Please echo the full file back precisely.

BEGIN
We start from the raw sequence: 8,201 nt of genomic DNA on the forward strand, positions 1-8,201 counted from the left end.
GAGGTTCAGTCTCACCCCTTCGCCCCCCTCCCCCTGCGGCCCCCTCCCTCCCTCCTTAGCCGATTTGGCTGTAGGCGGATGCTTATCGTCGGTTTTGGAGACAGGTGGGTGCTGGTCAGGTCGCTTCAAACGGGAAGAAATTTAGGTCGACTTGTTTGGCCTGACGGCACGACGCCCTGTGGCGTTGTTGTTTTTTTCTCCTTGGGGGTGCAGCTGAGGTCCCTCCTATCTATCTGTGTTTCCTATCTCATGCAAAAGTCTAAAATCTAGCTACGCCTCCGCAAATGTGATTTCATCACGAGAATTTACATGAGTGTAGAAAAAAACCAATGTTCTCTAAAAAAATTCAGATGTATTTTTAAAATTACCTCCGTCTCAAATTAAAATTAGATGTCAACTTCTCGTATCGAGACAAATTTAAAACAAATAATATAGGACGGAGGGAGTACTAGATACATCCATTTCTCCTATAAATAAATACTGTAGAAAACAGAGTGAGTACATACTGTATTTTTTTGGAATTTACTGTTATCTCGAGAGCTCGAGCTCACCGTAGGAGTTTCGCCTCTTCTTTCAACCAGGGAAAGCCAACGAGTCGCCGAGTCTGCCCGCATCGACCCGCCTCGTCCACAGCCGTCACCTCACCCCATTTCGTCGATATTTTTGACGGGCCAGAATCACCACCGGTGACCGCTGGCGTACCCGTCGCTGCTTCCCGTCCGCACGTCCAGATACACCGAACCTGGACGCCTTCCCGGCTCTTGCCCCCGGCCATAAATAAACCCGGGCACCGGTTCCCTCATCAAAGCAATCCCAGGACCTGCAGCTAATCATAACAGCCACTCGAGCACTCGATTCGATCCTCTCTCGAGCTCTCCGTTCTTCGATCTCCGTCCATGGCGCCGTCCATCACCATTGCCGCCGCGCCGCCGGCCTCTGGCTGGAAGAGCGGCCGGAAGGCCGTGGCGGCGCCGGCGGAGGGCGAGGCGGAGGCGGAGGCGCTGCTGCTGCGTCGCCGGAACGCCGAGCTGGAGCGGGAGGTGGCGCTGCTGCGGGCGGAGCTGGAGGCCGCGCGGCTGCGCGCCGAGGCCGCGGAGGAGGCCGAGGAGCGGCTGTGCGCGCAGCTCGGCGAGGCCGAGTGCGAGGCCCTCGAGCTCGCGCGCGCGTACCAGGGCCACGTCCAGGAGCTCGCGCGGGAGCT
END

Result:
We start from the raw sequence: 8,201 nt of genomic DNA on the forward strand, positions 1-8,201 counted from the left end.
GAGGTTCAGTCTCACCCCTTCGCCCCCCTCCCCCTGCGGCCCCCTCCCTCCCTCCTTAGCCGATTTGGCTGTAGGCGGATGCTTATCGTCGGTTTTGGAGACAGGTGGGTGCTGGTCAGGTCGCTTCAAACGGGAAGAAATTTAGGTCGACTTGTTTGGCCTGACGGCACGACGCCCTGTGGCGTTGTTGTTTTTTTCTCCTTGGGGGTGCAGCTGAGGTCCCTCCTATCTATCTGTGTTTCCTATCTCATGCAAAAGTCTAAAATCTAGCTACGCCTCCGCAAATGTGATTTCATCACGAGAATTTACATGAGTGTAGAAAAAAACCAATGTTCTCTAAAAAAATTCAGATGTATTTTTAAAATTACCTCCGTCTCAAATTAAAATTAGATGTCAACTTCTCGTATCGAGACAAATTTAAAACAAATAATATAGGACGGAGGGAGTACTAGATACATCCATTTCTCCTATAAATAAATACTGTAGAAAACAGAGTGAGTACATACTGTATTTTTTTGGAATTTACTGTTATCTCGAGAGCTCGAGCTCACCGTAGGAGTTTCGCCTCTTCTTTCAACCAGGGAAAGCCAACGAGTCGCCGAGTCTGCCCGCATCGACCCGCCTCGTCCACAGCCGTCACCTCACCCCATTTCGTCGATATTTTTGACGGGCCAGAATCACCACCGGTGACCGCTGGCGTACCCGTCGCTGCTTCCCGTCCGCACGTCCAGATACACCGAACCTGGACGCCTTCCCGGCTCTTGCCCCCGGCCATAAATAAACCCGGGCACCGGTTCCCTCATCAAAGCAATCCCAGGACCTGCAGCTAATCATAACAGCCACTCGAGCACTCGATTCGATCCTCTCTCGAGCTCTCCGTTCTTCGATCTCCGTCCATGGCGCCGTCCATCACCATTGCCGCCGCGCCGCCGGCCTCTGGCTGGAAGAGCGGCCGGAAGGCCGTGGCGGCGCCGGCGGAGGGCGAGGCGGAGGCGGAGGCGCTGCTGCTGCGTCGCCGGAACGCCGAGCTGGAGCGGGAGGTGGCGCTGCTGCGGGCGGAGCTGGAGGCCGCGCGGCTGCGCGCCGAGGCCGCGGAGGAGGCCGAGGAGCGGCTGTGCGCGCAGCTCGGCGAGGCCGAGTGCGAGGCCCTCGAGCTCGCGCGCGCGTACCAGGGCCACGTCCAGGAGCTCGCGCGGGAGCT